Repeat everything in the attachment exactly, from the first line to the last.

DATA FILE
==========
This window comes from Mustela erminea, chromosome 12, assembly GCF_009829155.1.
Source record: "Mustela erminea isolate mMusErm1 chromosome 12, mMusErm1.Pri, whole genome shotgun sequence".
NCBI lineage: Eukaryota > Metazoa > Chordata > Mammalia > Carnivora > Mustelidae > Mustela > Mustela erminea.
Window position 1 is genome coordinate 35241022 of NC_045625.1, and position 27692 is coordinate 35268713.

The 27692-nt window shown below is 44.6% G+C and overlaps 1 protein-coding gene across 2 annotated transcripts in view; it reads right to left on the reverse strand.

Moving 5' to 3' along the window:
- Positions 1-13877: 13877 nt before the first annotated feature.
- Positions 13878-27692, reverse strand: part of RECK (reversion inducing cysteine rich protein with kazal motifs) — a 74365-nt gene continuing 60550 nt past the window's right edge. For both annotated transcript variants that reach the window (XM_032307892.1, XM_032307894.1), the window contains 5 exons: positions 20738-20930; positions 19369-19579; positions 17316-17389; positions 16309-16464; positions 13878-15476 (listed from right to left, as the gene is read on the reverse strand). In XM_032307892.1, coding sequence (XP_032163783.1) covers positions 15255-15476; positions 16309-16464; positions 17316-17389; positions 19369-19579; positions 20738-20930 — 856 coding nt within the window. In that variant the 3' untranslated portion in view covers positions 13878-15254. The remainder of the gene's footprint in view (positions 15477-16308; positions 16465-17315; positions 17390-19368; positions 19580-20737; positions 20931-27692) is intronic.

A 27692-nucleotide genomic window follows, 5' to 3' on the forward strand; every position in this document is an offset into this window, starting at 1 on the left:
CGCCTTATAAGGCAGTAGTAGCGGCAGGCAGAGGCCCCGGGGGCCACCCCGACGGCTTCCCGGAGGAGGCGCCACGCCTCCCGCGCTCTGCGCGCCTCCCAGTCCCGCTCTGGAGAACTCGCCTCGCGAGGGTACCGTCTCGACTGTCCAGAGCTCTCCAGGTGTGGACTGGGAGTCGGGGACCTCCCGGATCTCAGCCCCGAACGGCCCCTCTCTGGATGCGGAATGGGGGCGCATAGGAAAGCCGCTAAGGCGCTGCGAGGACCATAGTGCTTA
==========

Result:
This window comes from Mustela erminea, chromosome 12, assembly GCF_009829155.1.
Source record: "Mustela erminea isolate mMusErm1 chromosome 12, mMusErm1.Pri, whole genome shotgun sequence".
NCBI lineage: Eukaryota > Metazoa > Chordata > Mammalia > Carnivora > Mustelidae > Mustela > Mustela erminea.
Window position 1 is genome coordinate 35241022 of NC_045625.1, and position 27692 is coordinate 35268713.

The 27692-nt window shown below is 44.6% G+C and overlaps 1 protein-coding gene across 2 annotated transcripts in view; it reads right to left on the reverse strand.

Moving 5' to 3' along the window:
- Positions 1-13877: 13877 nt before the first annotated feature.
- Positions 13878-27692, reverse strand: part of RECK (reversion inducing cysteine rich protein with kazal motifs) — a 74365-nt gene continuing 60550 nt past the window's right edge. For both annotated transcript variants that reach the window (XM_032307892.1, XM_032307894.1), the window contains 5 exons: positions 20738-20930; positions 19369-19579; positions 17316-17389; positions 16309-16464; positions 13878-15476 (listed from right to left, as the gene is read on the reverse strand). In XM_032307892.1, coding sequence (XP_032163783.1) covers positions 15255-15476; positions 16309-16464; positions 17316-17389; positions 19369-19579; positions 20738-20930 — 856 coding nt within the window. In that variant the 3' untranslated portion in view covers positions 13878-15254. The remainder of the gene's footprint in view (positions 15477-16308; positions 16465-17315; positions 17390-19368; positions 19580-20737; positions 20931-27692) is intronic.

A 27692-nucleotide genomic window follows, 5' to 3' on the forward strand; every position in this document is an offset into this window, starting at 1 on the left:
CGCCTTATAAGGCAGTAGTAGCGGCAGGCAGAGGCCCCGGGGGCCACCCCGACGGCTTCCCGGAGGAGGCGCCACGCCTCCCGCGCTCTGCGCGCCTCCCAGTCCCGCTCTGGAGAACTCGCCTCGCGAGGGTACCGTCTCGACTGTCCAGAGCTCTCCAGGTGTGGACTGGGAGTCGGGGACCTCCCGGATCTCAGCCCCGAACGGCCCCTCTCTGGATGCGGAATGGGGGCGCATAGGAAAGCCGCTAAGGCGCTGCGAGGACCATAGTGCTTA